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130 Michael Lewis: Liar’s Poker

“Liar’s Poker” is a first-hand account of the greed, excess, and dysfunction of Wall Street in the 1980s, from the perspective of a young bond trader.

Michael Lewis: Liar's Poker


"Liar's Poker" is a memoir of Michael Lewis's time as a bond salesman at Salomon Brothers in the 1980s, a period of rapid growth and excess in the world of Wall Street finance. The book provides a first-hand account of the culture of greed, deception, and arrogance that characterized the era, as well as the human toll that it took on those caught up in it. From the cutthroat competition among traders to the lavish parties and excesses of the corporate elite, Lewis paints a vivid picture of a world driven by profit and ego, where the pursuit of wealth often came at the expense of basic decency and morality. Ultimately, the book is a cautionary tale about the dangers of unchecked greed and the need for greater accountability and regulation in the financial industry.


Title: Liar's Poker: Rising Through the Wreckage on Wall Street

Author: Michael Lewis

Publishing Year: 2022

Publisher: W.W. Norton & Company

Length in hours: 10 hours and 16 minutes

5 main ideas

  1. The world of Wall Street finance in the 1980s was characterized by excess, greed, and dysfunction.
  2. Bond trading was a cutthroat and highly competitive industry, driven by profit and ego.
  3. The culture of Wall Street often prioritized short-term gains and personal enrichment over long-term stability and societal benefit.
  4. The excesses of the financial industry had a human toll, as individuals were consumed by the pressures of the job and the pursuit of wealth.
  5. The events described in "Liar's Poker" underscore the need for greater accountability and regulation in the financial industry to prevent similar excesses and abuses from occurring in the future.
Michael Lewis: Liar's Poker

5 funny quotes

  1. "Salomon Brothers: the place where dreams came to die."
  2. "I was a young man with an expensive education and no particular skills, so naturally I went into finance."
  3. "The trading floor was like a scene from the Wild West, with a bunch of cowboys trying to outshoot each other."
  4. "Bond traders were like a cult, speaking their own language and following their own bizarre rituals."
  5. "The best thing about working on Wall Street was that you never had to worry about what to wear to work - it was always a suit and tie."

5 thought-provoking quotes​

  1. "The place had become a casino in which no one could lose, only run out of chips."
  2. "I was training my replacements, and they were machines."
  3. "The culture of Wall Street wasn't just greed; it was a complete lack of conscience."
  4. "The point was not to control the game, but to make sure no one else could."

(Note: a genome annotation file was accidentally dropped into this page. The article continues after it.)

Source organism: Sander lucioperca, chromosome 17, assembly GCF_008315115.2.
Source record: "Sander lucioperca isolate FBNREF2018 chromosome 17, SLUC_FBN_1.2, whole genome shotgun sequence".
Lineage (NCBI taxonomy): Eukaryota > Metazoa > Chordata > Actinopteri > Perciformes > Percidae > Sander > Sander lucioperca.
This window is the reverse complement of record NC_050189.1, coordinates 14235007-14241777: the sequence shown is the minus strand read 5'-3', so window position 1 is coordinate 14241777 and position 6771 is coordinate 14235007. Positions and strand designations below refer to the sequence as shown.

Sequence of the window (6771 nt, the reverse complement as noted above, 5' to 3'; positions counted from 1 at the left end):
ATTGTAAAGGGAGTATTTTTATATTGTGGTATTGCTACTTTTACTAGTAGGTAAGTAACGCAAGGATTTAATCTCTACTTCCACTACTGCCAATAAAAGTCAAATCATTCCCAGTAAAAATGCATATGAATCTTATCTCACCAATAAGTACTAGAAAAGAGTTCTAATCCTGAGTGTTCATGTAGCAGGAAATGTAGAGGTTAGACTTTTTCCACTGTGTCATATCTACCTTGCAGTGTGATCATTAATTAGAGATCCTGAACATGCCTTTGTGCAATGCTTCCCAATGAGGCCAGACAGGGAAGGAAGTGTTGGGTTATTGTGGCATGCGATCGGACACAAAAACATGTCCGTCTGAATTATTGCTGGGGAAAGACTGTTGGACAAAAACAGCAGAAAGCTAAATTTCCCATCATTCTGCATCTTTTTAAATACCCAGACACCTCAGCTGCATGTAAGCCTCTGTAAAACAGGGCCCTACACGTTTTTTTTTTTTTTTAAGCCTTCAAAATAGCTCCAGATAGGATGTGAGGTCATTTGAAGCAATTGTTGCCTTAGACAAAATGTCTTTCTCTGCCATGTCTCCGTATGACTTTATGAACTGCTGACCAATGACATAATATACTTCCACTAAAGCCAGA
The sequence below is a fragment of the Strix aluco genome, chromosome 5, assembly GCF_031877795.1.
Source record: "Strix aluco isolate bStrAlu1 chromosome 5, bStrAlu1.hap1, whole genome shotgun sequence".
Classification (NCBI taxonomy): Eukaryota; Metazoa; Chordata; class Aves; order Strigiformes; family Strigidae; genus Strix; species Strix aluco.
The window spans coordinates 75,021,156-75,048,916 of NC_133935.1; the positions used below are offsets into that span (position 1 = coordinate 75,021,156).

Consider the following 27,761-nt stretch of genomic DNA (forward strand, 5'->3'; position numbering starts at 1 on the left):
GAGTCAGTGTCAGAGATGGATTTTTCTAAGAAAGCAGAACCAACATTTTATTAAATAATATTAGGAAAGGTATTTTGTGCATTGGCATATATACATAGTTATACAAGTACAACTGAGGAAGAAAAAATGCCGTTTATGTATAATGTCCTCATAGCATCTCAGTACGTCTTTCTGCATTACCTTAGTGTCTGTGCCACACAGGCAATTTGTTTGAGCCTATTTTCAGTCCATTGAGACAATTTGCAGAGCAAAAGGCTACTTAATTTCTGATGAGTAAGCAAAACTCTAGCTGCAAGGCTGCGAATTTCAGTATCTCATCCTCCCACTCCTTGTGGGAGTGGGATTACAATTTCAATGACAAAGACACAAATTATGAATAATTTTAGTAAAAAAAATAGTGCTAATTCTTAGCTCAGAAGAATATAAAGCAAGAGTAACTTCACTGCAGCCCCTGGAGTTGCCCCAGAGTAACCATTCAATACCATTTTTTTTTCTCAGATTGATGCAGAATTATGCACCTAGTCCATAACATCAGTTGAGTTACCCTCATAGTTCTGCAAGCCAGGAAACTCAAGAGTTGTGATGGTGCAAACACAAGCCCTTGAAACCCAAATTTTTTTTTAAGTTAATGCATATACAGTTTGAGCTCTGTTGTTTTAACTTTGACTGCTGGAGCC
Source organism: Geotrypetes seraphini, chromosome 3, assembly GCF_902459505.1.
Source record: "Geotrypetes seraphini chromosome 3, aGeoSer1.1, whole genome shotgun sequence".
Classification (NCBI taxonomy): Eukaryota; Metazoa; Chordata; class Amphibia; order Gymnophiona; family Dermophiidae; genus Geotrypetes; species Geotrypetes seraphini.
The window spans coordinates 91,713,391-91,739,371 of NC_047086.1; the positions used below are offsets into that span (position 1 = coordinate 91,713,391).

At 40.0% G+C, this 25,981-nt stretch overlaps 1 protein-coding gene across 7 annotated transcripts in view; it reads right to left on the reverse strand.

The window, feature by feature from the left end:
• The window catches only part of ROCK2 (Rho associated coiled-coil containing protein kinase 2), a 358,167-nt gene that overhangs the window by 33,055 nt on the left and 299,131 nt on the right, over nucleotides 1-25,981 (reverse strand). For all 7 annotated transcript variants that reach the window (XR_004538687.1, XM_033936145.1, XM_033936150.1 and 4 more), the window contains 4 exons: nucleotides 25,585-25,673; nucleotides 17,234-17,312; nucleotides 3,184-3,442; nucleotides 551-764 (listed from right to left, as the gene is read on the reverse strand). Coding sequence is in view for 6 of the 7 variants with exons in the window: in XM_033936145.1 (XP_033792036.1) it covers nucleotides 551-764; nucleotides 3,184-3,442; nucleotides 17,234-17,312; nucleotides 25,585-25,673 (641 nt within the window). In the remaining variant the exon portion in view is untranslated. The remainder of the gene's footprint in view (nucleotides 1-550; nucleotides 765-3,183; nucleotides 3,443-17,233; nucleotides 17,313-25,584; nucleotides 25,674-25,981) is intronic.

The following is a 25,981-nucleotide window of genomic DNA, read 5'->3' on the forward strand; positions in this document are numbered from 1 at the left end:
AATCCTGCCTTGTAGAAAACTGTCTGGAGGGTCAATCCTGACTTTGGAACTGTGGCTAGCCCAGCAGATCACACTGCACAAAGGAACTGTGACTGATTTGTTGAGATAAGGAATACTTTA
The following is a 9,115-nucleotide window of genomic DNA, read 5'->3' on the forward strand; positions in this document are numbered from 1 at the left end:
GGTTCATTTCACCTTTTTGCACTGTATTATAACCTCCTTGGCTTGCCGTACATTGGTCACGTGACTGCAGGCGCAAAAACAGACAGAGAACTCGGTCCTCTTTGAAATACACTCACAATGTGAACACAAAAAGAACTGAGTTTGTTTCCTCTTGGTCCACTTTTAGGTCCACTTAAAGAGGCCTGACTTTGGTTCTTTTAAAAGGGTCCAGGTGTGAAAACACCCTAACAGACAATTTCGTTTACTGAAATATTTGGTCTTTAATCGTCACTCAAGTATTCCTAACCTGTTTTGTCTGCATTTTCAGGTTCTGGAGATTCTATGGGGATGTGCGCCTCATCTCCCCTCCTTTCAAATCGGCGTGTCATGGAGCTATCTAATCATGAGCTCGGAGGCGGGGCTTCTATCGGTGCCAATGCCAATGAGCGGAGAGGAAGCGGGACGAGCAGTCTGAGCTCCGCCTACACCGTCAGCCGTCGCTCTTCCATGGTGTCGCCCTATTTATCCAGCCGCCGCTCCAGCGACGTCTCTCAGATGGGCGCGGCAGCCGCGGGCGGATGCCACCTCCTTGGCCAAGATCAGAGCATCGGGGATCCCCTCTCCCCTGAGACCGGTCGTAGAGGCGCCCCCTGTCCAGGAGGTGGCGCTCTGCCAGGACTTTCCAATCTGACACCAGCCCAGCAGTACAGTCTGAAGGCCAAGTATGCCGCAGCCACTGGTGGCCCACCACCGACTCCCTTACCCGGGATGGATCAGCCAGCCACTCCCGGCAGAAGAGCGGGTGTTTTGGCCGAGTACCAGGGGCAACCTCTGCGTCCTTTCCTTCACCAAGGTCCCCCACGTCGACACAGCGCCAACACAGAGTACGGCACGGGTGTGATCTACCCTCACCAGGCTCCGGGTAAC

5. "Salomon Brothers was a firm that defined itself by the amount of money it made, the speed with which it made it, and nothing else."

5 dilemmas

  1. Balancing the pursuit of profit with ethical considerations and social responsibility.
  2. Navigating the tension between long-term stability and short-term gains in the financial industry.
  3. Addressing the systemic risks and potential for abuse in complex financial instruments and markets.
  4. Balancing the need for competition and innovation with the need for accountability and regulation in the financial industry.
  5. Recognizing the human toll of Wall Street excess and the need for greater work-life balance and mental health support in high-stress industries.

5 examples

  1. John Meriwether: The bond trader who revolutionized the industry with his use of complex financial instruments, and later led the disastrous hedge fund Long-Term Capital Management.
  2. John Gutfreund: The CEO of Salomon Brothers during its heyday, who was brought down by a scandal involving illegal bids in Treasury bond auctions.
  3. Lewis Ranieri: The bond salesman who pioneered the mortgage-backed securities market, a key component of the 2008 financial crisis.
  4. David Solomon: The current CEO of Goldman Sachs, who got his start as a bond trader at Salomon Brothers in the 1980s.
  5. Michael Milken: The junk bond king who became a symbol of Wall Street excess and was later convicted of securities fraud.

Referenced books

  1. "Bonfire of the Vanities" by Tom Wolfe
  2. "The Great Gatsby" by F. Scott Fitzgerald
  3. "Reminiscences of a Stock Operator" by Edwin Lefèvre
  4. "Barbarians at the Gate: The Fall of RJR Nabisco" by Bryan Burrough and John Helyar
  5. "Den of Thieves" by James B. Stewart

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"The culture of Wall Street wasn't just greed; it was a complete lack of conscience."

Michael Lewis: Liar's Poker
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